I got a 1kg box, which is advertised as being enough for 1-2 kids. I think this is a fair assessment, it did BoyChild and I nicely. It doesn’t come with any instructions or anything which is ok, except I would have liked some indication on how to store the sand once we were done playing. It does mention on the box that Kinetic Sand is sensitive to water and that the best place to play is indoors with less than 60% humidity. If your sand gets wet, let it air dry and it should go back to normal, so says the box.

I opened the bag in which it came and BoyChild was at my side in a flash. Lots of “wow” and “ohhhh” and “look, mum!” went on, as he immediately started molding and destroying it, shaping it, rubbing it through his fingers, spreading it far and wide then bunching it back up again. Of course, he wouldn’t be BoyChild if he didn’t put some in his mouth but the look on his face told me it did not taste nice, I doubt he will do that again.

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I went and got some cookie cutters and we spent a long time cutting shapes – the amazing thing is that the sand will hold the shape that you cut and then breaks when you lift it. I did mold some balls in my hand to see just how well it binds.

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This product kept BoyChild entertained for over an hour which is pretty good for a 3 year old boy. I even let Baby Girl have a play, she was intrigued and loved the feel of it running over her hand. For storage, I opted for ramming it back into the plastic bag it came in, then into an air tight container. Then high up in the cupboard where no one will find it.

Conclusion? Kinetic Sand is fantastic. If making long-lasting structures is what you are after, stick with PlayDoh. But if you just want something to play with, make shapes, cut, run through your fingers, then I highly recommend getting some. You could even share it with your kids if you want.

Where to buy?

http://www.mightyape.co.nz/product/Kinetic-Sand-1kg/22047202

Don’t believe me? See for yourself 🙂

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Supermarkets. And why I’d rather poke my eye out with a stick.

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I used to love grocery shopping. Pre kids, that is. Choosing what to have for dinner, for lunch. Buying ingredients for new recipes I’m just itching to try. A calm, quiet meander through the aisles.

Now, I would rather poke my eye out with a stick. I really drag my feet with grocery shopping, leaving it until the Last Possible Moment. Inevitably, the Last Possible Moment often coincides with Mr T being at work. Sigh. And so we have, The Supermarket.

Getting to the supermarket is easy. Get in the car and go. When we arrive, the first challenge is finding the right trolley for the job. BoyChild is right on the maximum weight limit for the double trolleys (the ones that seat two preschoolers) but that is my best option when shopping with the kids. I mean, having a 4-year-old loose in the supermarket is one thing, having a 3-AND-4-year-old loose? That’s a whole ‘nother kettle of fish. Of course, without fail, one of only two double trollies in the entire supermarket will be at the back of a line of, oh, 5 million trollies. I leave the kids in the car until I have my hands on my trolley. I tried getting the kids out first and that is just asking for trouble –  I lose one kid behind the Lotto counter and another under a line of trollies. Anyway, after my mission of moving 5 million trollies (and finding somewhere to put them all), all the while dodging other people getting trollies (and them thinking that I’m getting them out for them – thanks, love, but I’d prefer the next one in the line. Um, take what you are given, thankyouverymuch), I finally get the double trolley. And now I have to line all the trollies back up again. I stopped working in a supermarket when I was 17, I really didn’t see myself stacking trollies again in my lifetime. At least back then I got my whopping $6.50 an hour for the job.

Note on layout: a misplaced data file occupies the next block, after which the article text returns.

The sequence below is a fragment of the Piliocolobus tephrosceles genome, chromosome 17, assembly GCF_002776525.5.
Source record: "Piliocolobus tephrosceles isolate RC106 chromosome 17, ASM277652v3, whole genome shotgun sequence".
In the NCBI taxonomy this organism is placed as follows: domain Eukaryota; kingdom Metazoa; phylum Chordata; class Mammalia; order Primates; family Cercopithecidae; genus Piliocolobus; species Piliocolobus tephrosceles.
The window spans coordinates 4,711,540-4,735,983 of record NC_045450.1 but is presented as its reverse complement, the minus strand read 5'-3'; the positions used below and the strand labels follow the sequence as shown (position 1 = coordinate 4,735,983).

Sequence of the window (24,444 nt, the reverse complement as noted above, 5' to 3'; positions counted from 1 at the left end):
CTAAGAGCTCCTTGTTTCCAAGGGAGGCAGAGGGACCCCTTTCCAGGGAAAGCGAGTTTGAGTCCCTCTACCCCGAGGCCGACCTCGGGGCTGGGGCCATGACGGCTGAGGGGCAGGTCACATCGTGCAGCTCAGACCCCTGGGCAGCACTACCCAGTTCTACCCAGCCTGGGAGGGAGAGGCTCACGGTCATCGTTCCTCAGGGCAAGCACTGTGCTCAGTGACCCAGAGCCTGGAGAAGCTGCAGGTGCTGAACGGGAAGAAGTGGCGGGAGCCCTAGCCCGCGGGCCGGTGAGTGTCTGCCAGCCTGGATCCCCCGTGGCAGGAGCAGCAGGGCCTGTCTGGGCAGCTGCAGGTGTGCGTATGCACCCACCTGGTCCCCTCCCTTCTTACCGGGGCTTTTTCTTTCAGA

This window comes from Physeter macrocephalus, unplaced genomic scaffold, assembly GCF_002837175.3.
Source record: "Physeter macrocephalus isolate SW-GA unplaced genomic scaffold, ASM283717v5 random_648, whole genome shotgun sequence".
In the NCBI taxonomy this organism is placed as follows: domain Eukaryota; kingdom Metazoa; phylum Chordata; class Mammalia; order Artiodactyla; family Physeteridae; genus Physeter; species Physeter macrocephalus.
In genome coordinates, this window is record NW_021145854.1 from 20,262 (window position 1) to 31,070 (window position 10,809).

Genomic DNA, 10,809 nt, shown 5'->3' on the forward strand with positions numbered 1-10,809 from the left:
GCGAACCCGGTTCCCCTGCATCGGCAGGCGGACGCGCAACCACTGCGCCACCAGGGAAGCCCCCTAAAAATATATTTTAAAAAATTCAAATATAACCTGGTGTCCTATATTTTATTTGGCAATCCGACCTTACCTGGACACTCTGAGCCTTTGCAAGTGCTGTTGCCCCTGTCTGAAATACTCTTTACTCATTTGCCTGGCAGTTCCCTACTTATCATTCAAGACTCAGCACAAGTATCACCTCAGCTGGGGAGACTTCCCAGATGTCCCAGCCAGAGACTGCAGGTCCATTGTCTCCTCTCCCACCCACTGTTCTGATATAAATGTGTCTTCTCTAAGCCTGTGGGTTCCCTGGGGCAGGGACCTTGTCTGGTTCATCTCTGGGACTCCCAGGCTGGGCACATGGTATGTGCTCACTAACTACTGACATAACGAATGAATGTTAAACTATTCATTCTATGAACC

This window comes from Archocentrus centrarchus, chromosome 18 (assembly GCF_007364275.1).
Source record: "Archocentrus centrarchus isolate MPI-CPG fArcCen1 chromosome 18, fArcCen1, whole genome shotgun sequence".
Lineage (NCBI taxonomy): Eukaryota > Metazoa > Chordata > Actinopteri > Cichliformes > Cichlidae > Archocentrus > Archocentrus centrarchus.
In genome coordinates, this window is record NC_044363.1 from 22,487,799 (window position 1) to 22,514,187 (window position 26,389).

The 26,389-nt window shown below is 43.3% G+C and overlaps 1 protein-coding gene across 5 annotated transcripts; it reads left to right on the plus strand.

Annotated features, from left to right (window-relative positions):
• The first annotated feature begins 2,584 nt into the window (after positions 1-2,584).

I take the trolley to the car and load the kids. It’s a real talent, negotiating a 3 year old into the tiny trolley seats. Thank heavens for seatbelts in those things, at least once I finally wrestle the kids in, they aren’t going anywhere. The person who invented trolley seatbelts to do up at the back is a genius and I take my hat off to them.

And, now we shop. I think the real difficulty with supermarket shopping is the juggling between kids, “I wants” and trying to stretch (this much) money into (THIS MANY) groceries. The fruit and vege section is first and it’s not that thrilling for the kids, not surprisingly. Except Princess – “Mum! Let’s get mushrooms. I love mushrooms. Let’s get oranges. I love oranges. Let’s get abo-cado. I love abo-cado. Let’s get … ” . Next section, meat. Accompanied by the commentary, “Yuk. That meat is red. Yuk. That meat is brown. Yuk. That meat looks like poos”. So far so good, though. This trip is going to be a breeze.